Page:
Something I will never understand is the design of the German toilet. I've seen hundreds upon hundreds of German toilets. I've seen them with pull handles, push buttons, levers with stops, and levers without stops. I've seen them in airports, trainstations, trains, hotels, schools, houses, dorms. But, the one thing they (almost) universely have in common is: the inspection plate

At least, that's what we have come to call it. The large majority of German toilets have this...shelf onto which all materials fall. And it all stays there until you flush. (In which case, a courtesy flush takes on new meanings.) And despite how you might try to not look, you will. That's what it's there for: inspection.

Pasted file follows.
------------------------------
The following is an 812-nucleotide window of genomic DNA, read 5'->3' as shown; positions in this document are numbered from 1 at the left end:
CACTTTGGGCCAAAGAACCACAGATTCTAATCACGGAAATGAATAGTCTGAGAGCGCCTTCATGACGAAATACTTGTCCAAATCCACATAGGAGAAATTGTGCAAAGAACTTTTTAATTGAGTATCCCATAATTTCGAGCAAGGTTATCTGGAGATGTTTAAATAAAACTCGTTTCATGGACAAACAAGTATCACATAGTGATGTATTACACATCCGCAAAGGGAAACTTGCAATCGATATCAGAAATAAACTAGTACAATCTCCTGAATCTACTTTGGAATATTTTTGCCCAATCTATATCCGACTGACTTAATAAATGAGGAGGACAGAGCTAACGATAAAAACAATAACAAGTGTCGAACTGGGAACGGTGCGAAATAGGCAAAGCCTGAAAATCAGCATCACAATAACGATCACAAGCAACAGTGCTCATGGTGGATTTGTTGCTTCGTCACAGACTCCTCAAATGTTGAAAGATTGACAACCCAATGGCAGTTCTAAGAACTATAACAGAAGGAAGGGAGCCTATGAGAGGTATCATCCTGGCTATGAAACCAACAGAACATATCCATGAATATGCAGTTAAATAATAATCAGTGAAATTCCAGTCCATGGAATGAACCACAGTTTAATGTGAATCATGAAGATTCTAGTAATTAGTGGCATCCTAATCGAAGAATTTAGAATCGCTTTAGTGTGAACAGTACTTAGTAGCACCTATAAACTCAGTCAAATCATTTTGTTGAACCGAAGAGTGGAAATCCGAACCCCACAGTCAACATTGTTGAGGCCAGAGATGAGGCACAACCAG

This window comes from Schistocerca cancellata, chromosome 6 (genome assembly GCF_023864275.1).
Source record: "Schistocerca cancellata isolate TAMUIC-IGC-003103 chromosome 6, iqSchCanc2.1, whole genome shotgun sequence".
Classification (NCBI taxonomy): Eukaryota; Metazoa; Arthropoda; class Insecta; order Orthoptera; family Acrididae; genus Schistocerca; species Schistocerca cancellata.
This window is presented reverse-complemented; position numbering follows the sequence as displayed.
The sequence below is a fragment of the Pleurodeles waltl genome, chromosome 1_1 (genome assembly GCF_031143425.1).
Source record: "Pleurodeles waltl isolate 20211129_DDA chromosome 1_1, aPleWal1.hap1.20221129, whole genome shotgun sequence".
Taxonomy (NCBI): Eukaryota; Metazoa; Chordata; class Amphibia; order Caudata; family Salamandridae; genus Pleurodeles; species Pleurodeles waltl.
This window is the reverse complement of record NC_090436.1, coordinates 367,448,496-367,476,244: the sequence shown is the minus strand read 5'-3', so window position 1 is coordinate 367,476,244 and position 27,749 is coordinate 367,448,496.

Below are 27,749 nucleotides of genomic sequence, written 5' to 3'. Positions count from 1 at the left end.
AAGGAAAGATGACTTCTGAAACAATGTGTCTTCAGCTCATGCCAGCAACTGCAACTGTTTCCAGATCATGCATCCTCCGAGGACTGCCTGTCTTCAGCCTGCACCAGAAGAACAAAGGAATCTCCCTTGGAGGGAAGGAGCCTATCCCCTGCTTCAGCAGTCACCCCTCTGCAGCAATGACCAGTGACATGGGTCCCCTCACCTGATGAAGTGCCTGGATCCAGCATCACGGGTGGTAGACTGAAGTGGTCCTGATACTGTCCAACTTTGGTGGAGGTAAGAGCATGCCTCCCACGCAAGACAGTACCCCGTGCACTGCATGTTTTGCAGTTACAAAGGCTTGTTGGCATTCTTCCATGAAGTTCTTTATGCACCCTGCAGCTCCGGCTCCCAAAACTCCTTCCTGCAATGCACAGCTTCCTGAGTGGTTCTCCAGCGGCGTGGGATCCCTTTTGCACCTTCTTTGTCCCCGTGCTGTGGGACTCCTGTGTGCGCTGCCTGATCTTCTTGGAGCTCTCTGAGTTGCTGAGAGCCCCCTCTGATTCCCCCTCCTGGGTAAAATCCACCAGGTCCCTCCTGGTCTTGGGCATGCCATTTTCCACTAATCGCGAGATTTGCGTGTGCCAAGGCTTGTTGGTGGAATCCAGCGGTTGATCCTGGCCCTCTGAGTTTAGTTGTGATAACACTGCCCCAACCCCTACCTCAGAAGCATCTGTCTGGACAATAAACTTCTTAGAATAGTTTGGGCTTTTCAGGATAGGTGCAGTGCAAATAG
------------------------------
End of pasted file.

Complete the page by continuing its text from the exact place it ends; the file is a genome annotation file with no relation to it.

Now, I'm assuming the idea is to reduce water usage. And in that sense, they work well. Flushing consists of higher pressure water (at least than in the US). Furthermore, it's very common and considered rude not to clean the toilet after each use (namely due to the design) so that multi-flushing is unneeded. There's a toilet brush next to every commode and the facilities should be clean when you leave. So, in general the end result is not much different than the "sit-in-water" theory of toilets, just the experience.